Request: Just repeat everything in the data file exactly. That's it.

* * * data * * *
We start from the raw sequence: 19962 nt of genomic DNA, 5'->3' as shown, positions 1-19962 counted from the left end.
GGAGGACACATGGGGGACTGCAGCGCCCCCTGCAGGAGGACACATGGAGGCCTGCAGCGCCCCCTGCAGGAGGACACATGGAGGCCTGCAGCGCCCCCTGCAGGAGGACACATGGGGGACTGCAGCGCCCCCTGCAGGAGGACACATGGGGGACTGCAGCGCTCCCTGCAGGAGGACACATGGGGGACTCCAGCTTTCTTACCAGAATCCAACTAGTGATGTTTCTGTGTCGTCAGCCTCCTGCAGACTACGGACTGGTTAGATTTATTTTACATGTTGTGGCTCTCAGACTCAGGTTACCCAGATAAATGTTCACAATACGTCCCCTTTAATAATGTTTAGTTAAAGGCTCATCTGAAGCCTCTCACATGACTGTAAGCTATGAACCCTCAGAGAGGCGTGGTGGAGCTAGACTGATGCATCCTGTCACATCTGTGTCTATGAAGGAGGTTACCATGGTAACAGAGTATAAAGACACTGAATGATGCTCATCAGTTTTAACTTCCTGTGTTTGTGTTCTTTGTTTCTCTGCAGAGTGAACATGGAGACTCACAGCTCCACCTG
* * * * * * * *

We start from the raw sequence: 19962 nt of genomic DNA, 5'->3' as shown, positions 1-19962 counted from the left end.
GGAGGACACATGGGGGACTGCAGCGCCCCCTGCAGGAGGACACATGGAGGCCTGCAGCGCCCCCTGCAGGAGGACACATGGAGGCCTGCAGCGCCCCCTGCAGGAGGACACATGGGGGACTGCAGCGCCCCCTGCAGGAGGACACATGGGGGACTGCAGCGCTCCCTGCAGGAGGACACATGGGGGACTCCAGCTTTCTTACCAGAATCCAACTAGTGATGTTTCTGTGTCGTCAGCCTCCTGCAGACTACGGACTGGTTAGATTTATTTTACATGTTGTGGCTCTCAGACTCAGGTTACCCAGATAAATGTTCACAATACGTCCCCTTTAATAATGTTTAGTTAAAGGCTCATCTGAAGCCTCTCACATGACTGTAAGCTATGAACCCTCAGAGAGGCGTGGTGGAGCTAGACTGATGCATCCTGTCACATCTGTGTCTATGAAGGAGGTTACCATGGTAACAGAGTATAAAGACACTGAATGATGCTCATCAGTTTTAACTTCCTGTGTTTGTGTTCTTTGTTTCTCTGCAGAGTGAACATGGAGACTCACAGCTCCACCTG